Even more worrisome, older adults who had continued to use Xanax long term (or for more than six months) were at an eighty four percent higher risk of developing this devastating condition. Because of this potential for brain damage as well as the potential for addiction, it is now generally recommended that one should stop their use of the prescription drug after only up to six weeks.

What To Expect During The Treatment Process For Xanax Addiction

As with other forms of substance use disorder, the recovery process from Xanax addiction generally requires professional care. After detox has taken place and the short term effects of Xanax withdrawal have been dealt with, recovery from the psychological longer term effects of Xanax addiction can occur.

Luckily, addiction treatment is covered by most forms of health insurance. Depending on the severity of the Xanax use as indicated by a substance abuse assessment, either inpatient or outpatient treatment options may be recommended.

Once the person with addiction has entered a substance abuse treatment program, a clinical professional can determine whether a patient was trying to suppress any underlying mental illness by abusing Xanax.

Known as dual diagnosis, the co occurrence of substance abuse and mental illness is a common phenomenon. Often, panic disorders or generalized anxiety disorder that were suppressed by the short term effects of Xanax abuse will now need to be dealt with in other ways so that the person can learn to maintain sobriety.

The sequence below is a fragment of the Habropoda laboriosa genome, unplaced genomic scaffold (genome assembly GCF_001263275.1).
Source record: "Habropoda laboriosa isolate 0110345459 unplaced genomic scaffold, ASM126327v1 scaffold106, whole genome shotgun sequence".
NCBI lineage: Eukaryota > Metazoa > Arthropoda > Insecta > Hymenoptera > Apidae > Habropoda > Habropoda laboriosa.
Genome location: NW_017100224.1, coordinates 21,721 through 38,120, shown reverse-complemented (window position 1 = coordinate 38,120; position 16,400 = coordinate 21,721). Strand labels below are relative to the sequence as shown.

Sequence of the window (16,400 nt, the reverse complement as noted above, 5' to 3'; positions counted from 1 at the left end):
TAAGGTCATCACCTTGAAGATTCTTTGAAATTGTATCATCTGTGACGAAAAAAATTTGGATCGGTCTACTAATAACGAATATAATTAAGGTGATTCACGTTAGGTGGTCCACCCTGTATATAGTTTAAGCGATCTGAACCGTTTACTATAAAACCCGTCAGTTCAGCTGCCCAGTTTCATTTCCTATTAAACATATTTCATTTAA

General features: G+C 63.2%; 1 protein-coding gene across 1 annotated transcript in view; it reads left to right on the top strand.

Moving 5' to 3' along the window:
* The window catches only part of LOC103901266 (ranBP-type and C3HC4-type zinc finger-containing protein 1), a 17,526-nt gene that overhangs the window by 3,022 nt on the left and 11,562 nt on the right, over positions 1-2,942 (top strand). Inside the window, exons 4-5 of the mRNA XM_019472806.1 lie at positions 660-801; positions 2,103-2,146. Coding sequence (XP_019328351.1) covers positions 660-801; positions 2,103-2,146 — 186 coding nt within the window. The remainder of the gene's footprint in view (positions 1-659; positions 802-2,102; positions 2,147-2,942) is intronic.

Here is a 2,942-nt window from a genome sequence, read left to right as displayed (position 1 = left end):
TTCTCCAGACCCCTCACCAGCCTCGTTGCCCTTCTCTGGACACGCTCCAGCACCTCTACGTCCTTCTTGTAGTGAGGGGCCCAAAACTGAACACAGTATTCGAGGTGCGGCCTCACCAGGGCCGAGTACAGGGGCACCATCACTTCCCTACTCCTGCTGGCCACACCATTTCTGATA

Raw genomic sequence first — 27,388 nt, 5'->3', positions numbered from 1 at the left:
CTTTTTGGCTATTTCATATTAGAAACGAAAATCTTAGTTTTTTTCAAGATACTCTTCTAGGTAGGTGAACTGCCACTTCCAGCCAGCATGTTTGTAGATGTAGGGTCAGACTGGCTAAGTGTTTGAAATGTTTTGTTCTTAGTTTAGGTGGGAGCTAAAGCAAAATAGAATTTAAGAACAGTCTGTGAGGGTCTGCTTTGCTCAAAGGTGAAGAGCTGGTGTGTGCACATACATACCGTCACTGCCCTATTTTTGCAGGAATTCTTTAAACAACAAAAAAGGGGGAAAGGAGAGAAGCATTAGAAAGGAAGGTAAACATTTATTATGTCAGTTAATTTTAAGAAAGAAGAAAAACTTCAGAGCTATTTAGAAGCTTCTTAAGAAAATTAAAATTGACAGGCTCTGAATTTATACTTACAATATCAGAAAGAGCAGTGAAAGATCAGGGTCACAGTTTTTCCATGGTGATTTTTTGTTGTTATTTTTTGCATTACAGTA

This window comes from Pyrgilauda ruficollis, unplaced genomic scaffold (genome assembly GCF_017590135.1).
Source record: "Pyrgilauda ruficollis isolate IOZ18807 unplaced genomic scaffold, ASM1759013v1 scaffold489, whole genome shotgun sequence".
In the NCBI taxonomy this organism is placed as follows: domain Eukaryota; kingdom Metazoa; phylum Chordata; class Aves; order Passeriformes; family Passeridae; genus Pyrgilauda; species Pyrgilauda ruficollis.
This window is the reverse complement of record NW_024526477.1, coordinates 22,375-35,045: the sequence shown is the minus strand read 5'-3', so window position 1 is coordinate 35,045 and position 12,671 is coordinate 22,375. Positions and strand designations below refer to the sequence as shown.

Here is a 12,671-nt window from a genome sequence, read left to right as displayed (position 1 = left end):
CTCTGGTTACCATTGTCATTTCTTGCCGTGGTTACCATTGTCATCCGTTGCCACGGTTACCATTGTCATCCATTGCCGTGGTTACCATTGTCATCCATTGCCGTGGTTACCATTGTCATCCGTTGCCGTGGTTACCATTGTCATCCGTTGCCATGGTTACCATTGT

Addiction treatment also often involves support groups, which can give those suffering from addiction to Xanax a place to share their feelings and to connect with others who have gone through similar struggles.

Family members may also be brought into a person’s treatment process, since they are a significant part of a person’s life and thus will be critical to that person conquering their Xanax addiction. With the help of a family therapist, relational issues related to the addiction can be resolved in a safe space and both long and short term effects of Xanax abuse on the entire family unit can be addressed.

Substance Abuse Treatment Options For Xanax Addiction At Reco Intensive

Reco Intensive is an addiction treatment center located in Delray Beach, Florida, that provides treatment for addictions stemming from many different forms of illicit and prescription drug use, including Xanax use.

We are also equipped to provide treatment for any dual diagnosis associated with a person’s drug abuse, helping those with Xanax addiction to learn alternate coping mechanisms that they can use instead to cope with negative emotions and painful symptoms so that they do not have to resort to leaning on their addiction.

Along with providing various forms of evidence backed therapy proven to effectively treat addiction, our addiction treatment program also includes many holistic aspects meant to heal the whole person, such as regular yoga practice, art therapy, and nutritional guidance.

Now that you are aware of the long term effects of Xanax abuse, it should be clear to you why there is no time to waste in seeking help if you are currently struggling to control your addiction to Xanax, or if you care about someone suffering from such an addiction.

To discuss treatment options for Xanax addiction or addiction to any other drug, feel free to contact our addiction treatment center anytime by phone at 844.955.3042 or to fill out our online contact form here. There’s no time to waste in getting back on the road to an addiction free life and a brighter future.